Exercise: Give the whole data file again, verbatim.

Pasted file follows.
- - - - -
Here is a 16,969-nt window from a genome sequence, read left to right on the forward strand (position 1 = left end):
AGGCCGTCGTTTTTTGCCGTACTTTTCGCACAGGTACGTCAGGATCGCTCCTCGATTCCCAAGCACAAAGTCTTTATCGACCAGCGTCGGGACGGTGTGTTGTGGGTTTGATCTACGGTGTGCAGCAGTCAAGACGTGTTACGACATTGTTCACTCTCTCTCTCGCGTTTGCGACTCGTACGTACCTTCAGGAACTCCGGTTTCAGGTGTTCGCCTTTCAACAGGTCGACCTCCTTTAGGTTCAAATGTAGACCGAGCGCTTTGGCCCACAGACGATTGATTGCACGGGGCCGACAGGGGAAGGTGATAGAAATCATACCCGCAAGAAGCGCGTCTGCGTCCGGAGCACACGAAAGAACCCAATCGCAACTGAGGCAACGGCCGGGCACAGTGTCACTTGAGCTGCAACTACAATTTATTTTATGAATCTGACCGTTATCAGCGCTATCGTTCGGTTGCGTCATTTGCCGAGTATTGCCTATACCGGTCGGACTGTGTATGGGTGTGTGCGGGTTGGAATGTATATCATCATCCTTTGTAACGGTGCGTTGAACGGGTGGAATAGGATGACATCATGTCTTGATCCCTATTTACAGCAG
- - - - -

Here is a 16,969-nt window from a genome sequence, read left to right on the forward strand (position 1 = left end):
AGGCCGTCGTTTTTTGCCGTACTTTTCGCACAGGTACGTCAGGATCGCTCCTCGATTCCCAAGCACAAAGTCTTTATCGACCAGCGTCGGGACGGTGTGTTGTGGGTTTGATCTACGGTGTGCAGCAGTCAAGACGTGTTACGACATTGTTCACTCTCTCTCTCGCGTTTGCGACTCGTACGTACCTTCAGGAACTCCGGTTTCAGGTGTTCGCCTTTCAACAGGTCGACCTCCTTTAGGTTCAAATGTAGACCGAGCGCTTTGGCCCACAGACGATTGATTGCACGGGGCCGACAGGGGAAGGTGATAGAAATCATACCCGCAAGAAGCGCGTCTGCGTCCGGAGCACACGAAAGAACCCAATCGCAACTGAGGCAACGGCCGGGCACAGTGTCACTTGAGCTGCAACTACAATTTATTTTATGAATCTGACCGTTATCAGCGCTATCGTTCGGTTGCGTCATTTGCCGAGTATTGCCTATACCGGTCGGACTGTGTATGGGTGTGTGCGGGTTGGAATGTATATCATCATCCTTTGTAACGGTGCGTTGAACGGGTGGAATAGGATGACATCATGTCTTGATCCCTATTTACAGCAG